Hamas exiled political leader Khaled Meshaal has arrived to address the crowd during his first ever visit to the territory.
Khaled Meshaal’s visit follows a ceasefire that ended days of violence between Israel and Hamas last month.
He is expected to unveil a future strategy for Hamas and talk of reconciliation with its rival, Fatah.
Hamas removed Fatah from Gaza by force in 2007 after winning elections there. Fatah governs parts of the West Bank.
The event is intended to send a message that, after 25 years, Hamas is a force to be reckoned with.
It enjoys support in Gaza and feels it is gaining regional political influence after the Arab uprisings brought new Islamist governments to power, she adds.
Tens of thousands of Gazans have made their way to the rally at the al-Qatiba complex west of Gaza City to hear the speech by Khaled Meshaal.
It is expected to focus on key issues such as the strategy with Israel, the future leadership of Hamas and reconciliation with Fatah.
Tens of thousands of people have gathered to attend a rally in the Gaza Strip to mark the 25th anniversary of the Palestinian Islamist group Hamas
In 2011, Khaled Meshaal and Palestinian Authority President Mahmoud Abbas – the Fatah leader – endorsed an Egyptian plan to reconcile the rival factions.
But it is unlikely such a rally will hear any signs of moderation in the strategy towards Israel.
The centrepiece of Saturday’s rally in Gaza City is a huge replica of a type of rocket Hamas militants fired at Jerusalem and Tel Aviv in the conflict with Israel last month. It has Made in Gaza written on it.
Some 170 Palestinians and six Israelis were killed in the eight-day engagement and Hamas has presented Saturday’s event as a victory rally.
Ahmed Shaheen, attending the rally with his children, told Reuters: “This is a day of victory. The presence of Khaled Meshaal is a sign of this victory.”
Israel says its operation killed Hamas’s military commander and significantly reduced the militants’ stockpile of rockets.
Israel, the US and the EU consider Hamas a terrorist organization.
In terms of the Hamas leadership, Khaled Meshaal said in January he did not wish to stand again as political chief and the future make-up at the top remains unclear.
Khaled Meshaal entered Gaza from Egypt at the Rafah border crossing on Friday, touching his head to the ground in celebration. The streets of Gaza City were decorated with Palestinian and Hamas flags.
Correspondents say he was clearly aware of the desire among Palestinians for an end to the divisions that have weakened their cause.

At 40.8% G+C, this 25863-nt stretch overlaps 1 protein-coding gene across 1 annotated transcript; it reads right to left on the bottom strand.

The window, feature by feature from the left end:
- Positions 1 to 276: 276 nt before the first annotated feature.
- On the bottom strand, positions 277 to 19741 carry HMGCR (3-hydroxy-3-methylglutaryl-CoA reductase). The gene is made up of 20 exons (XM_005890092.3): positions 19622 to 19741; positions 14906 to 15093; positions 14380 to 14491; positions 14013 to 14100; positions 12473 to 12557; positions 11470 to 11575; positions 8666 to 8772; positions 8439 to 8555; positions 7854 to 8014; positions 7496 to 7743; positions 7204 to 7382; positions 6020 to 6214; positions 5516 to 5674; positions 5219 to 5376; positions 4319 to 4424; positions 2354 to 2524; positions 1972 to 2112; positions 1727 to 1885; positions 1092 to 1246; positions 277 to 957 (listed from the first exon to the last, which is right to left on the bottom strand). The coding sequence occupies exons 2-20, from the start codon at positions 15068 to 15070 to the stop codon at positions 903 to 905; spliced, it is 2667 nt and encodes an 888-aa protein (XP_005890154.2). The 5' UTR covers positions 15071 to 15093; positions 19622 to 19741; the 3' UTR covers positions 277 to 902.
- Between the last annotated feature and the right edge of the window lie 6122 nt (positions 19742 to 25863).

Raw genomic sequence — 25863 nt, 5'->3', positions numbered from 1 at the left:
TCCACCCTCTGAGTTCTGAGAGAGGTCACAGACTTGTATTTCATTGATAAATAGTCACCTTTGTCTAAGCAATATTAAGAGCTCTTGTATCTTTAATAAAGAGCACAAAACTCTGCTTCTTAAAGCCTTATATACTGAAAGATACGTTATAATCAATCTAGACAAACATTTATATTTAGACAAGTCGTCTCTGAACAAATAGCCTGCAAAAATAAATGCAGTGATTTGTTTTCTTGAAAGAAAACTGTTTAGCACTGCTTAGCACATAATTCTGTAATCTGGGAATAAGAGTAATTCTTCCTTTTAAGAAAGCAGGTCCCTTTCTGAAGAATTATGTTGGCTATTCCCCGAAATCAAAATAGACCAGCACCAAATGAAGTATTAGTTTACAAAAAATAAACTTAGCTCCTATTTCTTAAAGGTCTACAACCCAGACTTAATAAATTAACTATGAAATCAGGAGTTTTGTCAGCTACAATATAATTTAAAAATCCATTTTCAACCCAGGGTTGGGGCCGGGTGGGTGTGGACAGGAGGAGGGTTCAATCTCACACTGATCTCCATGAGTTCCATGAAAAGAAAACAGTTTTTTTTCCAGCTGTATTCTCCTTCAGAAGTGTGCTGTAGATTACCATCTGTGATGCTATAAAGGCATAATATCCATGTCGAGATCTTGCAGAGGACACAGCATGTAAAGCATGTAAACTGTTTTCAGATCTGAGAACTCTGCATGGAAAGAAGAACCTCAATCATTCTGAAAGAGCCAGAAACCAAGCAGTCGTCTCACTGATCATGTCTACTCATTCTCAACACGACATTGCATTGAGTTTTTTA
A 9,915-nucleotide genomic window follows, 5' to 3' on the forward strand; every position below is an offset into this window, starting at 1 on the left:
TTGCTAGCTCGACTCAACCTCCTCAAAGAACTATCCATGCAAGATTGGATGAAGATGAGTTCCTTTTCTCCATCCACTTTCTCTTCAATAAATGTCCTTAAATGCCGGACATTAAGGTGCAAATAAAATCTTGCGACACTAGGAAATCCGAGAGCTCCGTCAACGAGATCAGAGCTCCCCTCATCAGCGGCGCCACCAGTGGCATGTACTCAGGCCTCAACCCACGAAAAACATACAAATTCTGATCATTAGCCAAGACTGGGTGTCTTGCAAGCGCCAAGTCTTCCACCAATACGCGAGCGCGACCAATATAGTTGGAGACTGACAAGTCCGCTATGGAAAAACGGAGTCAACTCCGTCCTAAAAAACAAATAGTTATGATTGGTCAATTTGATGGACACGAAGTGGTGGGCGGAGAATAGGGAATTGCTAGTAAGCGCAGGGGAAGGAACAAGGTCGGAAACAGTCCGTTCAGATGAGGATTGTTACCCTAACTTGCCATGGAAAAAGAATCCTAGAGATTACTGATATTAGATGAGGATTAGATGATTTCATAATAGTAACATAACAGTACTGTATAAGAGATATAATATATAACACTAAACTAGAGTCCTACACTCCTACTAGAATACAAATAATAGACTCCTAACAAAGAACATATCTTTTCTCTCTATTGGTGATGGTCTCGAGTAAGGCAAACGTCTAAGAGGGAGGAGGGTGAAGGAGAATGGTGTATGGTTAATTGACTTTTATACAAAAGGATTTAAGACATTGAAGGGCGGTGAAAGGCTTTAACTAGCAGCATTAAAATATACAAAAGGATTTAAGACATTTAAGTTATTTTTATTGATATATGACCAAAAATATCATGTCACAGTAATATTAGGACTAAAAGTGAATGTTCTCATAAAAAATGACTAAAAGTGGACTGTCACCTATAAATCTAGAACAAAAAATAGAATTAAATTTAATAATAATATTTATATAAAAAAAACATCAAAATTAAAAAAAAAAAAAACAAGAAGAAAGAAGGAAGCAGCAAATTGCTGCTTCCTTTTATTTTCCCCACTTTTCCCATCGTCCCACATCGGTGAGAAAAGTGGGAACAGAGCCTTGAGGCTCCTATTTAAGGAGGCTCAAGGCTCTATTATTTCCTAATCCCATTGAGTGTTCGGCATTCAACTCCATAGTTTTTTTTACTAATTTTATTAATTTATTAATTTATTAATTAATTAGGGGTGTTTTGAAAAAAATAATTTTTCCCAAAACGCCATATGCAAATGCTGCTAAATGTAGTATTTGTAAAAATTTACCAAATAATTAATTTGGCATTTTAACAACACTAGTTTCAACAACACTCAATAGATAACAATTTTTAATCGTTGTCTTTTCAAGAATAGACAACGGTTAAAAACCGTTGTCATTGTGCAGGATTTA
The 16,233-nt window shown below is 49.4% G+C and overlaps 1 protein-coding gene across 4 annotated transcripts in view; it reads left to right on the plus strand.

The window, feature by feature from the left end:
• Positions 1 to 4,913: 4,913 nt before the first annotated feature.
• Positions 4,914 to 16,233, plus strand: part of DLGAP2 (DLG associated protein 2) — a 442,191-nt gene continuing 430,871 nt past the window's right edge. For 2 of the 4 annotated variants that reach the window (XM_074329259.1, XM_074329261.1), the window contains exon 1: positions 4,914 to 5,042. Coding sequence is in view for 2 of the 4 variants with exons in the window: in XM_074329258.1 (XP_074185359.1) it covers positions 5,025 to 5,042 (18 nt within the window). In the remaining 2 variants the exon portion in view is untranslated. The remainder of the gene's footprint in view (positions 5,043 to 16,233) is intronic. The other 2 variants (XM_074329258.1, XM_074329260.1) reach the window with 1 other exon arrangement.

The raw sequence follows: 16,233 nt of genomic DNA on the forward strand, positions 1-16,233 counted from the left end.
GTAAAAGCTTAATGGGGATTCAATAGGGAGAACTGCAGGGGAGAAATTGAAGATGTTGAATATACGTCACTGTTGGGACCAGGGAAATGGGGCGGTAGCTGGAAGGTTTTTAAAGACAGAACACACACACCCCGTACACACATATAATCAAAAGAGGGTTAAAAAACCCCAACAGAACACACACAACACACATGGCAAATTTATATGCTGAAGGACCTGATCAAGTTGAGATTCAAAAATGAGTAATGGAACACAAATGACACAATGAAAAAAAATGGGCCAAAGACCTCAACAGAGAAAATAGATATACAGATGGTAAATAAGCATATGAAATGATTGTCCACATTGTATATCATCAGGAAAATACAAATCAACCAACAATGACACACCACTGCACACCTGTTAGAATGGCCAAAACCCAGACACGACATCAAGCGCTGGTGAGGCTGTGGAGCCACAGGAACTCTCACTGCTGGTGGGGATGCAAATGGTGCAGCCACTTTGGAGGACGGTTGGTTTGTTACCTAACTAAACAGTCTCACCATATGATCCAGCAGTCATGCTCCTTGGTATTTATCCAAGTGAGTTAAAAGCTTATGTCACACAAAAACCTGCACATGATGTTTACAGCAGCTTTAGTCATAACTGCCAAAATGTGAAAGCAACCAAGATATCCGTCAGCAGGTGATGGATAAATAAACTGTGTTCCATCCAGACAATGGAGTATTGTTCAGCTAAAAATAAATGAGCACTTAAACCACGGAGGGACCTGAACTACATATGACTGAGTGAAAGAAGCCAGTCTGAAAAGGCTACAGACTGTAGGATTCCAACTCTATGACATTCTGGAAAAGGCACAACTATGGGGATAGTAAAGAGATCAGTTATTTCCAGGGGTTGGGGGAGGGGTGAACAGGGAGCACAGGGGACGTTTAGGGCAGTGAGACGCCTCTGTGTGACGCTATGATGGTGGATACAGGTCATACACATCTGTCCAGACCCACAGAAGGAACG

Standing in the ruins of a house destroyed in an Israeli air strike, he said: “With God’s will… reconciliation will be achieved. National unity is at hand.”
Apart from a brief visit to the West Bank in 1975, Khaled Meshaal had not visited the Palestinian territories since his family left in 1967.
He survived an Israeli assassination attempt in Jordan in 1997 only after King Hussein demanded an antidote to poison used by Israeli agents.
An Israeli official said that no guarantees for Khaled Meshaal’s safety in Gaza had been requested and none had been given.
Egypt’s Bedouin tribal leaders in Sinai peninsula have agreed to help restore security in the lawless border area with the Gaza Strip and Israel.
In talks with Interior Minister Ahmed Gamal al-Din, they also backed plans to destroy smuggling tunnels into Gaza.
The move comes as Egyptian troops mass in the area in an operation to contain Islamist militants who have built up a presence in the area.
The militants are suspected of killing 16 Egyptian border guards on Sunday.
Egypt has deployed extra troops, tanks and other armored vehicles.
Ahmed Gamal al-Din met the tribal leaders late on Thursday night at al-Arish, about 50 km (30 miles) west of the Gaza border, to ask for their support.
He later told reporters: “With the help of the people [of Sinai], the mission will succeed.”
Egypt's Bedouin tribal leaders in Sinai peninsula have agreed to help restore security in the lawless border area with the Gaza Strip and Israel
Sheikh Atef Zayed, a member of Al-Rishad tribe, said all present had pledged to support the military’s operation.
“Egypt’s security is a part of Sinai’s security,” Reuters news agency quoted him as saying.
Another tribal leader, Eid Abu Marzuka, said the tribes had also reached a consensus that the tunnels should be destroyed.
“Let Hamas be upset, we don’t care,” he said, of the Islamist group which control the Gaza Strip.
Eid Abu Marzuka said Israel’s contact with Palestinians in Gaza should be through the official Rafah border crossing.
There are more than 1,200 illegal tunnels along the Egypt-Gaza border. They are used to get basic goods past Israel’s blockade of the enclave but also smuggle in weapons and people.
The militants who launched Sunday’s attacks are believed to have used them as an escape route.
Egypt’s Mena news agency reports that the army has already begun sealing them off.
The latest violence in the Sinai region began on Sunday, when militants carried out the deadliest and most brazen attack against Egyptian troops in the Sinai region for decades, killing 16 border guards.
There were further attacks on checkpoints in al-Arish on Wednesday, which left a number of people wounded.
Egypt launched its military offensive hours later, carrying out missile strikes from helicopters.
According to military officials, 20 people were killed in the village of Touma, while the Sheikh Zuwaid area to the west was also hit.
Further armoured personnel carriers could be seen overnight on Thursday, heading eastwards towards the border region.
Egypt’s military presence in Sinai is limited and requires Israeli approval under the terms of the 1979 peace treaty which returned Sinai to Egyptian control.
Analysts say that the security situation in the area has deteriorated following the fall of Hosni Mubarak last year, and that Islamist extremists appear to have gained a foothold.